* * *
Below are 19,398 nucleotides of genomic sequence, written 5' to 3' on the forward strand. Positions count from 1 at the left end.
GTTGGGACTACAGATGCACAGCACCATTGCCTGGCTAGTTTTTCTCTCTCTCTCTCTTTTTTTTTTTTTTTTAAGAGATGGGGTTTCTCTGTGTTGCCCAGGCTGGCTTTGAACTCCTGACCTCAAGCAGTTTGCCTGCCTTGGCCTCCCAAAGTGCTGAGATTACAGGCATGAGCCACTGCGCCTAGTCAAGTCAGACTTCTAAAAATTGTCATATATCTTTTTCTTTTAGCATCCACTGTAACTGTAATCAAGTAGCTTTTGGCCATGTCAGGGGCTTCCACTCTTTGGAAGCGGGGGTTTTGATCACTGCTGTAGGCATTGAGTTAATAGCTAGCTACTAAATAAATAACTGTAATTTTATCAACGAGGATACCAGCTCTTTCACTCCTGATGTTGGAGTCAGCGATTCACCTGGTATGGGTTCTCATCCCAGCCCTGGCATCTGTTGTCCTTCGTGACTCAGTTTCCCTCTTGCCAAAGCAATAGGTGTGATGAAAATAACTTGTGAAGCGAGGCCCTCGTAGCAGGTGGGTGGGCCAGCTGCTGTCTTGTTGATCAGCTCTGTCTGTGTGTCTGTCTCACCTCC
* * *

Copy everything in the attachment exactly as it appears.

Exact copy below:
Below are 19,398 nucleotides of genomic sequence, written 5' to 3' on the forward strand. Positions count from 1 at the left end.
GTTGGGACTACAGATGCACAGCACCATTGCCTGGCTAGTTTTTCTCTCTCTCTCTCTTTTTTTTTTTTTTTTAAGAGATGGGGTTTCTCTGTGTTGCCCAGGCTGGCTTTGAACTCCTGACCTCAAGCAGTTTGCCTGCCTTGGCCTCCCAAAGTGCTGAGATTACAGGCATGAGCCACTGCGCCTAGTCAAGTCAGACTTCTAAAAATTGTCATATATCTTTTTCTTTTAGCATCCACTGTAACTGTAATCAAGTAGCTTTTGGCCATGTCAGGGGCTTCCACTCTTTGGAAGCGGGGGTTTTGATCACTGCTGTAGGCATTGAGTTAATAGCTAGCTACTAAATAAATAACTGTAATTTTATCAACGAGGATACCAGCTCTTTCACTCCTGATGTTGGAGTCAGCGATTCACCTGGTATGGGTTCTCATCCCAGCCCTGGCATCTGTTGTCCTTCGTGACTCAGTTTCCCTCTTGCCAAAGCAATAGGTGTGATGAAAATAACTTGTGAAGCGAGGCCCTCGTAGCAGGTGGGTGGGCCAGCTGCTGTCTTGTTGATCAGCTCTGTCTGTGTGTCTGTCTCACCTCC